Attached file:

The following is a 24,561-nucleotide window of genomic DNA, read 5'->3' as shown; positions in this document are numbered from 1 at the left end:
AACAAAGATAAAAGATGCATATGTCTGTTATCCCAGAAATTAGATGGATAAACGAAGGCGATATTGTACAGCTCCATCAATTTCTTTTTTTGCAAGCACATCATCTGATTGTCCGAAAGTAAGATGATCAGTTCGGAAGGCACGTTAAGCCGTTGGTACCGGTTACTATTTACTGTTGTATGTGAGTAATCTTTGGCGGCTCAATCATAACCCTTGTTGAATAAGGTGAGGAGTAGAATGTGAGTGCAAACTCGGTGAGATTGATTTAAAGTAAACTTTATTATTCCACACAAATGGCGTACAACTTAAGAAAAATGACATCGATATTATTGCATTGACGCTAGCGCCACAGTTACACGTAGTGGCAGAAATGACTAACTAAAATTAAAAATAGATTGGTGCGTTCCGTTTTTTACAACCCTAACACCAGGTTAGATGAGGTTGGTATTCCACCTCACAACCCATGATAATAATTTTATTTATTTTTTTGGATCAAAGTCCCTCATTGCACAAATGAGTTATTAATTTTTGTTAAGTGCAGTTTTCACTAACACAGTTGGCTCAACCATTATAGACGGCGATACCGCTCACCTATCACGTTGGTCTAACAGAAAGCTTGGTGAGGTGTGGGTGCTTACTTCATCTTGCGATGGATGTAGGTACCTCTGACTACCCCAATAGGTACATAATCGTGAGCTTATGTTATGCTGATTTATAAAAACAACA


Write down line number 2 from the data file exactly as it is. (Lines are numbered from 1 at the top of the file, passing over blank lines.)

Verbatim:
AACAAAGATAAAAGATGCATATGTCTGTTATCCCAGAAATTAGATGGATAAACGAAGGCGATATTGTACAGCTCCATCAATTTCTTTTTTTGCAAGCACATCATCTGATTGTCCGAAAGTAAGATGATCAGTTCGGAAGGCACGTTAAGCCGTTGGTACCGGTTACTATTTACTGTTGTATGTGAGTAATCTTTGGCGGCTCAATCATAACCCTTGTTGAATAAGGTGAGGAGTAGAATGTGAGTGCAAACTCGGTGAGATTGATTTAAAGTAAACTTTATTATTCCACACAAATGGCGTACAACTTAAGAAAAATGACATCGATATTATTGCATTGACGCTAGCGCCACAGTTACACGTAGTGGCAGAAATGACTAACTAAAATTAAAAATAGATTGGTGCGTTCCGTTTTTTACAACCCTAACACCAGGTTAGATGAGGTTGGTATTCCACCTCACAACCCATGATAATAATTTTATTTATTTTTTTGGATCAAAGTCCCTCATTGCACAAATGAGTTATTAATTTTTGTTAAGTGCAGTTTTCACTAACACAGTTGGCTCAACCATTATAGACGGCGATACCGCTCACCTATCACGTTGGTCTAACAGAAAGCTTGGTGAGGTGTGGGTGCTTACTTCATCTTGCGATGGATGTAGGTACCTCTGACTACCCCAATAGGTACATAATCGTGAGCTTATGTTATGCTGATTTATAAAAACAACA